In the recent case of Doherty v Fannigan Holdings Limited  EWCA Civ 1615, the Court of Appeal considered whether a statutory demand could be served where the creditor had not performed part of a contract which it was required to in order for the debtor’s liability to pay to arise.
The parties in this case had entered into a contract whereby shares were to be transferred in numerous tranches over a number of years, with consideration to be paid at the time of each individual transfer. A £2m payment was due to be made on 1 July 2015, but this was not paid and as such the shares were not transferred. Instead, the statutory demand was issued, followed by an application to set aside the demand.
At first instance, and at the Court of Appeal, the demand was set aside.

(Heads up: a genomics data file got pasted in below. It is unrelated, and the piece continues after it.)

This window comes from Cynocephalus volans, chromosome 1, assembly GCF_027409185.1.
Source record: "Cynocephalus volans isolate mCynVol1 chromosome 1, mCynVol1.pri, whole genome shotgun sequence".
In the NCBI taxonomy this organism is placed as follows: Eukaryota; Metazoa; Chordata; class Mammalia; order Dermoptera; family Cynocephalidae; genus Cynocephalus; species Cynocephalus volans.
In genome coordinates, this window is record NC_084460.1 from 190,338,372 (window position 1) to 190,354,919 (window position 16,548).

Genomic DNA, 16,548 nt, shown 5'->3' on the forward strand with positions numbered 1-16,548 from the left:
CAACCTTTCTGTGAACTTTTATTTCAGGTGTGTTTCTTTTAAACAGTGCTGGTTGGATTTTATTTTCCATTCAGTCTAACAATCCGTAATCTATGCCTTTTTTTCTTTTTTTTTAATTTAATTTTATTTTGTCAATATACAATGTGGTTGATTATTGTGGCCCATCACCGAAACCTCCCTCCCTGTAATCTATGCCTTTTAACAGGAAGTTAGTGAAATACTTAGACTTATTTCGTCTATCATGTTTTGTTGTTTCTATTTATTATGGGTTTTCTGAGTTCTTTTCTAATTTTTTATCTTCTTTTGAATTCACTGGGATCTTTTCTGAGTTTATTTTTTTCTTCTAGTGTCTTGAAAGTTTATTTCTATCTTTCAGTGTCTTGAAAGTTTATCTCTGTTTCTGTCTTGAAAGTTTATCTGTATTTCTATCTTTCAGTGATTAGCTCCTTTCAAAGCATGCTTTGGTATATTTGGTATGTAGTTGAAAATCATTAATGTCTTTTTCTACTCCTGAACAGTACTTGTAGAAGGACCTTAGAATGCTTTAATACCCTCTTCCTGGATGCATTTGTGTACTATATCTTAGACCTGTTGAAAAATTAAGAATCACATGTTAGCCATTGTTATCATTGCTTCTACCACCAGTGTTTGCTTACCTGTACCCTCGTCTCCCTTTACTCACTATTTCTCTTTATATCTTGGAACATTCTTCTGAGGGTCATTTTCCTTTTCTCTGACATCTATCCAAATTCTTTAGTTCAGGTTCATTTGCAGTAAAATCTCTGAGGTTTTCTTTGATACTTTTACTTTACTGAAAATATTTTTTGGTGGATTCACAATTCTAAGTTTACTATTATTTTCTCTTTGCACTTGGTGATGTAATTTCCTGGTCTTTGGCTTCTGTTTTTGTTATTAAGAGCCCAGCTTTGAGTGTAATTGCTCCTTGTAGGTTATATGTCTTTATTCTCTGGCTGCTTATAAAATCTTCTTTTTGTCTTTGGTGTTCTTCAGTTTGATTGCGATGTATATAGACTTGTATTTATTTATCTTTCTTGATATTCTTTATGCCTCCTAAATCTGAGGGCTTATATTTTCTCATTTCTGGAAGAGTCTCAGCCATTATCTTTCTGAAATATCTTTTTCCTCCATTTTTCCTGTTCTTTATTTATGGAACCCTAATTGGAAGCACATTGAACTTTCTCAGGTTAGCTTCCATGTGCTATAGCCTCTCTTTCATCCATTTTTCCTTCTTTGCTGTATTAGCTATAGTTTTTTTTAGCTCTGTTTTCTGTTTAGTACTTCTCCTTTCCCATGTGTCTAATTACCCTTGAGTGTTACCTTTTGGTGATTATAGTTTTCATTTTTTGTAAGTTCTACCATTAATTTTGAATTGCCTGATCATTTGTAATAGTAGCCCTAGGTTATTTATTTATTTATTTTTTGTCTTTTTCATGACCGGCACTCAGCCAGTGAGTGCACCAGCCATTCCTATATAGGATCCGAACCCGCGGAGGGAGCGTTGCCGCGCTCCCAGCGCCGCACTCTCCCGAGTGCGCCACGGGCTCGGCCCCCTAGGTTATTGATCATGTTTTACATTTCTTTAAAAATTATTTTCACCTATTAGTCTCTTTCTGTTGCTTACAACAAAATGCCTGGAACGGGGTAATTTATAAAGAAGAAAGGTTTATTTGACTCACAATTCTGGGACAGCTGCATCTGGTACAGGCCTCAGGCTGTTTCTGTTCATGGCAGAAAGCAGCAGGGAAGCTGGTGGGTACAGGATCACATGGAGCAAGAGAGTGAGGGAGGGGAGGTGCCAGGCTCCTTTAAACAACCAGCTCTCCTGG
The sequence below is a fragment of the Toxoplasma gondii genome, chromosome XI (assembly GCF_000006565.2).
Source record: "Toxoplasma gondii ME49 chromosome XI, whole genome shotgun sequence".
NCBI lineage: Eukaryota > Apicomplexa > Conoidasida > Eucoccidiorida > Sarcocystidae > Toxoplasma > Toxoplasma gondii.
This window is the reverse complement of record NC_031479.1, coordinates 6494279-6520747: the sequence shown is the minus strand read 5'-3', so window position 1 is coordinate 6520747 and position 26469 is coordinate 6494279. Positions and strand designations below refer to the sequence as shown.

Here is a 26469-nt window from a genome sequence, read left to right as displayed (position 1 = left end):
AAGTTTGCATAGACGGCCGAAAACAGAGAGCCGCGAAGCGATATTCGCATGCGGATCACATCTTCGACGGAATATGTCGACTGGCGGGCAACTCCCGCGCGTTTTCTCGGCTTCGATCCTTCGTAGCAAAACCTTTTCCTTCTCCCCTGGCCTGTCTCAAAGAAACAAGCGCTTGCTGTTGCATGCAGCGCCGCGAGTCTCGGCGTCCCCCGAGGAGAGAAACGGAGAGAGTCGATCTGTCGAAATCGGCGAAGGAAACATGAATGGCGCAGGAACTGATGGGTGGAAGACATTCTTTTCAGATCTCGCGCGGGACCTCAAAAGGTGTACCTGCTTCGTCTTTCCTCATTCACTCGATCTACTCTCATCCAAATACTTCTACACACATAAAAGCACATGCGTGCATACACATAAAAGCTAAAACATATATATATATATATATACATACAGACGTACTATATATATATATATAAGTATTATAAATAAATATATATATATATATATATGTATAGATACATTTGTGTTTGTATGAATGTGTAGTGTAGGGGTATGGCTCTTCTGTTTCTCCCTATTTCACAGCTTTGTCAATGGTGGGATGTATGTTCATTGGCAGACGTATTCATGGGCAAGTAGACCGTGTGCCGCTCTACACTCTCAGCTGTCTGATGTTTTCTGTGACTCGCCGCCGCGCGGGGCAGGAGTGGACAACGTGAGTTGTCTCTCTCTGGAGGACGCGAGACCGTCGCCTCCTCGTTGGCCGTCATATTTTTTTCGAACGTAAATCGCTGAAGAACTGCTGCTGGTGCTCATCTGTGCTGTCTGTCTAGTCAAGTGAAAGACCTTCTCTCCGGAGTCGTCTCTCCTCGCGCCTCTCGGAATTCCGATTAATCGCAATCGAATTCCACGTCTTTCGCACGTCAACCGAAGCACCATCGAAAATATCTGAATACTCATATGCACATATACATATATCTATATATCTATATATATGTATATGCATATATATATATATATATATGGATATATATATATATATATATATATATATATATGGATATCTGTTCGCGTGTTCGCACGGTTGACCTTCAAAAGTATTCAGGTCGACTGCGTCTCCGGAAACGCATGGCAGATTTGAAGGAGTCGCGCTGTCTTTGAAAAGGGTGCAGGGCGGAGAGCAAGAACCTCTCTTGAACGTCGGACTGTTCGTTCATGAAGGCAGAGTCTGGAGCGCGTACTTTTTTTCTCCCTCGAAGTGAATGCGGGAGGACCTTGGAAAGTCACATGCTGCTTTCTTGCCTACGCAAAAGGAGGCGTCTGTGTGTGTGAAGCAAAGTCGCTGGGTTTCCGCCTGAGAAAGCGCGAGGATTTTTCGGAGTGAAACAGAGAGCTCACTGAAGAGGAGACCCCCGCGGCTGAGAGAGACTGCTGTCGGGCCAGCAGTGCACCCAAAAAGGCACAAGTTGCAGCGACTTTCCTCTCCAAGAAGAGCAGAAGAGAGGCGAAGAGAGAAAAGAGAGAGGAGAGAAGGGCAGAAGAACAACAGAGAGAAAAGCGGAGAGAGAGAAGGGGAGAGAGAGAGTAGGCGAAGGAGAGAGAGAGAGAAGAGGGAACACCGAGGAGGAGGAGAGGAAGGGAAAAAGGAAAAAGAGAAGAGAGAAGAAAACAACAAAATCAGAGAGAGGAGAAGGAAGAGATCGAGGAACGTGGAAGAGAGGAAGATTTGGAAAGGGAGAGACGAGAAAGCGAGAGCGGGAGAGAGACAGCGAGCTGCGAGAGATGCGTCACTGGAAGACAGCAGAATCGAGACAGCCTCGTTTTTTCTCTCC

The Court of Appeal noted that the question was whether the obligation to pay £2m was dependent on the shares having been transferred. If it was, there was no entitlement to payment and thus the demand should be set aside. If the obligation was not dependent, the statutory demand could stand.
The court held the obligations were dependent and as such neither party could enforce performance except against their own performance. The only option therefore available was to sue for specific performance and not to pursue a debt that did not exist. The lesson to be learned is that proper and careful consideration needs to be given to interpretation of a contractual agreements.
For more information please contact Alexandra Withers, Associate in the Insolvency Department.